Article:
In the Gospel we hear Jesus telling people to obey the scribes and Pharisees even though they might not admire the manner of living of those leaders.
“The scribes and the Pharisees have taken their seat on the chair of Moses. Therefore, do and observe all things whatsoever they tell you.”
In the past few centuries our popes have been admirable men, but even if they hadn’t been, we should obey them as vicars of Christ. St. Thomas More and Bishop John Fisher faced a more difficult problem. They had agreed with Martin Luther in seeing some Renaissance popes as disgraceful; but they saw them as sitting on the throne of Peter. Even to save their necks they could not accept Henry VIII as supplanting the pope as head of the Church.
We follow their great example by going along with the popes even in matters where we would do things differently. So, even thought I don’t care for the changes in the wording for our Mass, I will go along with the Holy Father.
We are being told what is being introduced is more traditional, but that is debatable. Let me say something about traditions. On a walk yesterday I saw a father and son decorating their house for a traditional Halloween. The father was hanging white pillow cases from the trees while the boy was spiking images of black cats on the lawn. They put me in mind of an older tradition that had us making visits to the Blessed Sacrament to pray for the poor souls.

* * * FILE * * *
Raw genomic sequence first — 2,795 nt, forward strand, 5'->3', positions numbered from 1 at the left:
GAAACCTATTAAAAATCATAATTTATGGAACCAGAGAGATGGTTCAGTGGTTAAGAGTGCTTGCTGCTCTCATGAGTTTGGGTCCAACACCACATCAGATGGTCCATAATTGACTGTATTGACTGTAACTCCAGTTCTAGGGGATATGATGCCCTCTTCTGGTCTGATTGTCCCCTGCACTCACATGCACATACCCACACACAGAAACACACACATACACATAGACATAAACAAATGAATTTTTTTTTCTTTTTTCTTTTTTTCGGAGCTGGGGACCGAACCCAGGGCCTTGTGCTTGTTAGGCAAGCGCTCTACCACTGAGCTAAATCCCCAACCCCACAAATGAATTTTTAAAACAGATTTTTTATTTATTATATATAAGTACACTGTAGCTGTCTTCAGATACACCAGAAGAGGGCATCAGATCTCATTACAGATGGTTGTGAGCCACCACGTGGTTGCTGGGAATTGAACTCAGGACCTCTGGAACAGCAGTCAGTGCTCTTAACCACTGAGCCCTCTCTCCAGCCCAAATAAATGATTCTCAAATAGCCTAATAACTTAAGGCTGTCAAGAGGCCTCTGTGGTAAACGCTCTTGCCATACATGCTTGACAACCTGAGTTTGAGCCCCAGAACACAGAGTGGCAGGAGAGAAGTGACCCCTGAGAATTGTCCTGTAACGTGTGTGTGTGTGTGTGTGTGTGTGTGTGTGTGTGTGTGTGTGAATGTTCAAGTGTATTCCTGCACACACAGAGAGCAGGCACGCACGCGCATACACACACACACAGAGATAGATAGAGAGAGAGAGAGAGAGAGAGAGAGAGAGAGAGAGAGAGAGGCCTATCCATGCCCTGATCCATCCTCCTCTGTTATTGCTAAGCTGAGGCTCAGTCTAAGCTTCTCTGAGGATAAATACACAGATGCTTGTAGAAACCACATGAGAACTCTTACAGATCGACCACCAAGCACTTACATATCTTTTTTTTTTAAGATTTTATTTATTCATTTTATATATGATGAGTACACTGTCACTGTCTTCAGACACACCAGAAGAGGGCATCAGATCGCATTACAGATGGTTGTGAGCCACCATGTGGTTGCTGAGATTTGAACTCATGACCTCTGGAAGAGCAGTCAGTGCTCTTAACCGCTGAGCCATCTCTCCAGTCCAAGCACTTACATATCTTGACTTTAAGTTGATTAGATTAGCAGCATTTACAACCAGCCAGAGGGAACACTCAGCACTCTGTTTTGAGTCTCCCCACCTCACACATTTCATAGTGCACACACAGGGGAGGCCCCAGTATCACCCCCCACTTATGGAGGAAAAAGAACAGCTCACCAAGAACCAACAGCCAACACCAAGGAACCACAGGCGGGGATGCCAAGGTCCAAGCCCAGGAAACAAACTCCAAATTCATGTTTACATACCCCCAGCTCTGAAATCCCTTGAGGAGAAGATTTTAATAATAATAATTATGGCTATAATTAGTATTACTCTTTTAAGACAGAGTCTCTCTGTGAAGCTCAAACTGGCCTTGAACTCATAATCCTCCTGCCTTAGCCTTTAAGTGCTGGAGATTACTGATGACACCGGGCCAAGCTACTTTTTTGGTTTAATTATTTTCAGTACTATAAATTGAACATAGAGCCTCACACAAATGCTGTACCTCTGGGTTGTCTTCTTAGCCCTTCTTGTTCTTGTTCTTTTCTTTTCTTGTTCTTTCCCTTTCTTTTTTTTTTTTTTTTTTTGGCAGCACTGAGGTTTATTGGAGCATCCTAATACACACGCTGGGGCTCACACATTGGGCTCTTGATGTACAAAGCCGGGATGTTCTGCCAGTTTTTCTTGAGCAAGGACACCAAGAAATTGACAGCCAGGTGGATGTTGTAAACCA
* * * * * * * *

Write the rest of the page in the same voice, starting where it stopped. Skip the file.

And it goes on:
French bishops at Vatican II crusaded to make the Mass true to the earlier traditions of Jesus and the Apostles. The French bishops saw the Eucharistic prayers as growing out of the blessing Jesus offered at the Last Supper. One aspect of those early Eucharistic prayers was that while keeping all the parts of Our Lord’s blessing, the celebrants used their own words, following their own language.
Then, barbarians overran Europe in the Fifth and Sixth Centuries; and in doing away with the schools they left the Church without educated priests who could use their own words for the Eucharistic prayers. Pope Gregory the Great in 600 a.d. did the best he could under the circumstances. While including the main parts of Our Lord’s table blessing he wrote a Eucharistic prayer in Latin. That “Roman Canon” was the formula for saying Mass that I learned in becoming a priest in 1952.
During Vatican II when we began saying Mass in English we used words and idioms that sounded right to Americans. That was in line with the traditions of the early church when people and priests were encouraged to use variations with which they were comfortable.
Now, Rome’s modern liturgists are laying down rules for priests and people. They demand that we follow Latin wording, supplanting the traditions of the Apostles with ones originated in Rome. It is something of a power play, but we go along with it because they, as it were, “have taken their seats on the chair of Moses.”